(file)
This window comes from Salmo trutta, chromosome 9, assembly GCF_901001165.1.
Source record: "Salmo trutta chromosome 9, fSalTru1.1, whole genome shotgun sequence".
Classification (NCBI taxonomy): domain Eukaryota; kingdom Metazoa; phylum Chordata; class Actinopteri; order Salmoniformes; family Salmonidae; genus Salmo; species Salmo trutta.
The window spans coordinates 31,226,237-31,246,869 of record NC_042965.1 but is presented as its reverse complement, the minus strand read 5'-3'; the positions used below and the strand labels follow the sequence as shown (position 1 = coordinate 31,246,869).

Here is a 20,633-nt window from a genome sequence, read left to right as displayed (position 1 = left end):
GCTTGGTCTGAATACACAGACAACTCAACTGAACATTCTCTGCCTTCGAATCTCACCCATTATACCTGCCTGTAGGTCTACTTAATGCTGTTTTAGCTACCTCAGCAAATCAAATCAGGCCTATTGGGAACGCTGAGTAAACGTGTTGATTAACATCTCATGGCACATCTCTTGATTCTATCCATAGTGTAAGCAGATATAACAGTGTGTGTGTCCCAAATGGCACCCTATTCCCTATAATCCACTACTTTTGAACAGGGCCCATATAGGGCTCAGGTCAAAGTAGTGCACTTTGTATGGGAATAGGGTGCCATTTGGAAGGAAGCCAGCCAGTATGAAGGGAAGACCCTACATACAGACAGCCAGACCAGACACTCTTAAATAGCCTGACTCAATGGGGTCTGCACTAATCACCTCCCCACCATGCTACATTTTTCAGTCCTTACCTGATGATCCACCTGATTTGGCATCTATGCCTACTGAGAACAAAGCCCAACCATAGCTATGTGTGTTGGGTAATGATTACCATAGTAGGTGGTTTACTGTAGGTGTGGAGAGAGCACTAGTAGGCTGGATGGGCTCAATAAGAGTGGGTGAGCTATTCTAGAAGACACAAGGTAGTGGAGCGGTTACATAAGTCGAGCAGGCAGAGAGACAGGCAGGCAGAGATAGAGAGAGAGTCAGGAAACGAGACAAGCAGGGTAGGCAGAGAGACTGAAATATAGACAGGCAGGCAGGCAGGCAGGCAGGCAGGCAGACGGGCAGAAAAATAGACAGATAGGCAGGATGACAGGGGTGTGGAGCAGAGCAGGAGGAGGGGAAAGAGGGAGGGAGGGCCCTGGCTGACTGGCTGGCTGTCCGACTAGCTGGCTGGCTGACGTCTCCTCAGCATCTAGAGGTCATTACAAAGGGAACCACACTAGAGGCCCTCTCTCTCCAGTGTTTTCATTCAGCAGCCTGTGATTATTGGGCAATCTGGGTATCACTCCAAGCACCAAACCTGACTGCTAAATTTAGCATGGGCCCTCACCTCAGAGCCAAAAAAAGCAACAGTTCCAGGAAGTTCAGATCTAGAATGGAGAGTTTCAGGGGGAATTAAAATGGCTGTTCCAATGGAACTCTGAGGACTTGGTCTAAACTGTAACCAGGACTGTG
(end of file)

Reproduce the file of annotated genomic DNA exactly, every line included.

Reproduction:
This window comes from Salmo trutta, chromosome 9, assembly GCF_901001165.1.
Source record: "Salmo trutta chromosome 9, fSalTru1.1, whole genome shotgun sequence".
Classification (NCBI taxonomy): domain Eukaryota; kingdom Metazoa; phylum Chordata; class Actinopteri; order Salmoniformes; family Salmonidae; genus Salmo; species Salmo trutta.
The window spans coordinates 31,226,237-31,246,869 of record NC_042965.1 but is presented as its reverse complement, the minus strand read 5'-3'; the positions used below and the strand labels follow the sequence as shown (position 1 = coordinate 31,246,869).

Here is a 20,633-nt window from a genome sequence, read left to right as displayed (position 1 = left end):
GCTTGGTCTGAATACACAGACAACTCAACTGAACATTCTCTGCCTTCGAATCTCACCCATTATACCTGCCTGTAGGTCTACTTAATGCTGTTTTAGCTACCTCAGCAAATCAAATCAGGCCTATTGGGAACGCTGAGTAAACGTGTTGATTAACATCTCATGGCACATCTCTTGATTCTATCCATAGTGTAAGCAGATATAACAGTGTGTGTGTCCCAAATGGCACCCTATTCCCTATAATCCACTACTTTTGAACAGGGCCCATATAGGGCTCAGGTCAAAGTAGTGCACTTTGTATGGGAATAGGGTGCCATTTGGAAGGAAGCCAGCCAGTATGAAGGGAAGACCCTACATACAGACAGCCAGACCAGACACTCTTAAATAGCCTGACTCAATGGGGTCTGCACTAATCACCTCCCCACCATGCTACATTTTTCAGTCCTTACCTGATGATCCACCTGATTTGGCATCTATGCCTACTGAGAACAAAGCCCAACCATAGCTATGTGTGTTGGGTAATGATTACCATAGTAGGTGGTTTACTGTAGGTGTGGAGAGAGCACTAGTAGGCTGGATGGGCTCAATAAGAGTGGGTGAGCTATTCTAGAAGACACAAGGTAGTGGAGCGGTTACATAAGTCGAGCAGGCAGAGAGACAGGCAGGCAGAGATAGAGAGAGAGTCAGGAAACGAGACAAGCAGGGTAGGCAGAGAGACTGAAATATAGACAGGCAGGCAGGCAGGCAGGCAGGCAGGCAGACGGGCAGAAAAATAGACAGATAGGCAGGATGACAGGGGTGTGGAGCAGAGCAGGAGGAGGGGAAAGAGGGAGGGAGGGCCCTGGCTGACTGGCTGGCTGTCCGACTAGCTGGCTGGCTGACGTCTCCTCAGCATCTAGAGGTCATTACAAAGGGAACCACACTAGAGGCCCTCTCTCTCCAGTGTTTTCATTCAGCAGCCTGTGATTATTGGGCAATCTGGGTATCACTCCAAGCACCAAACCTGACTGCTAAATTTAGCATGGGCCCTCACCTCAGAGCCAAAAAAAGCAACAGTTCCAGGAAGTTCAGATCTAGAATGGAGAGTTTCAGGGGGAATTAAAATGGCTGTTCCAATGGAACTCTGAGGACTTGGTCTAAACTGTAACCAGGACTGTG